The rest of the shop continues to riff on slice shop nostalgia, with checkerboard floors, wood paneling, bright orange booths, and neon green barstools. Giannone also insisted on a vintage Cornelius Jet Spray juice machine and classic baker’s deck ovens, while his sons sourced an Atari system for extra retro flair. A refurbished Coke machine harkens to an era before soda shaming, while Giannone’s personal collection of Yankee memorabilia underscores his hometown pride—including signs for Ballantine beer, which sponsored the team in the 1960s.
If Paulie Gee’s interior is a throwback, the pies are the result of a half-century of pizza progress. The Mootz is a thin, foldable ode to quality cheese, featuring its namesake mozzarella, fresh garlic, and pecorino romano. The Hellboy features pepperoni and a sweet-n-spicy squeeze of Mike’s Hot Honey (a Brooklyn-born condiment Giannone personally supported by providing startup space in his flagship’s commercial kitchen). But the real must-try is Paulie’s Sicilian-style slice, the Freddy Prince.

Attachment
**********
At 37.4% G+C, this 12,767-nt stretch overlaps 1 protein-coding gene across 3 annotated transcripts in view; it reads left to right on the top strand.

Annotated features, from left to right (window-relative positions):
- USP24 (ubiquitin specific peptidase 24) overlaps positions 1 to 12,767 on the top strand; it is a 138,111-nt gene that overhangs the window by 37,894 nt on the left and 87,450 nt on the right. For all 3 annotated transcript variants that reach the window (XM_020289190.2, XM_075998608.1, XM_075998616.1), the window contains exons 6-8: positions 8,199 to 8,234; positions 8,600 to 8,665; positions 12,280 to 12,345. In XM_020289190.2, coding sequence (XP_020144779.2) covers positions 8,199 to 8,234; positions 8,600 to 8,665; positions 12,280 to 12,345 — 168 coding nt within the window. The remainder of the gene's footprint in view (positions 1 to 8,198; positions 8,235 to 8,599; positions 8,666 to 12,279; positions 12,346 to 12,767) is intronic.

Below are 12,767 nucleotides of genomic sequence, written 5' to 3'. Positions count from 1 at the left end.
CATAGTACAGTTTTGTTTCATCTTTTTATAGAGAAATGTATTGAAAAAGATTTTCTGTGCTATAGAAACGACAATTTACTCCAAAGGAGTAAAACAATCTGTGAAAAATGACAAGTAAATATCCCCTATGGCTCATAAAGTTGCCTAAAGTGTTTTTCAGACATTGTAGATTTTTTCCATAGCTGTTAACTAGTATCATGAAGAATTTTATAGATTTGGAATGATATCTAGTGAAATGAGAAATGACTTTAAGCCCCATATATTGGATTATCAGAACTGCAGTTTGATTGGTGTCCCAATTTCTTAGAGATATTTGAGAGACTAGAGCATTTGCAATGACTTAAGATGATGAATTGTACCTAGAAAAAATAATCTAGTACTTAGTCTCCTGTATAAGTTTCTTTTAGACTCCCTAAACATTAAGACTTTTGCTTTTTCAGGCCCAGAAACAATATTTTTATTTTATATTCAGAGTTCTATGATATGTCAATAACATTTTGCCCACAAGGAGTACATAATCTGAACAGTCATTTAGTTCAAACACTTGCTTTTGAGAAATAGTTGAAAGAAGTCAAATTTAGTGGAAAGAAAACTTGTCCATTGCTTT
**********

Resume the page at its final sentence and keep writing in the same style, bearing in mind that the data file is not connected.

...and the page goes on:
Inspired by two different pizzerias, the Freddy Prince is a testament to Giannone’s own relentless slice research. The idea for a sesame seed bottom comes from Freddy’s in Whitestone, New York, while the “reverse Sicilian” format (layering sauce on top of cheese) pays homage to Prince Street Pizza in Manhattan. Adorning a remarkably airy focaccia dough, those toasty seeds and the bright, punchy sauce yield a slice that’s as revelatory as it is nostalgic.
It’s that nostalgia—slightly improved—that Giannone seeks with every slice. “You know about the Pizza Cognition Theory?” he asks. “It’s the idea that the first pizza you try will always be the pizza that tastes best to you.” Watching the faces of Paulie Gee’s customers, he seems to be onto something. For all the gourmet, restaurant-style pizzerias we have in New York City, nothing hits the spot quite like a slice.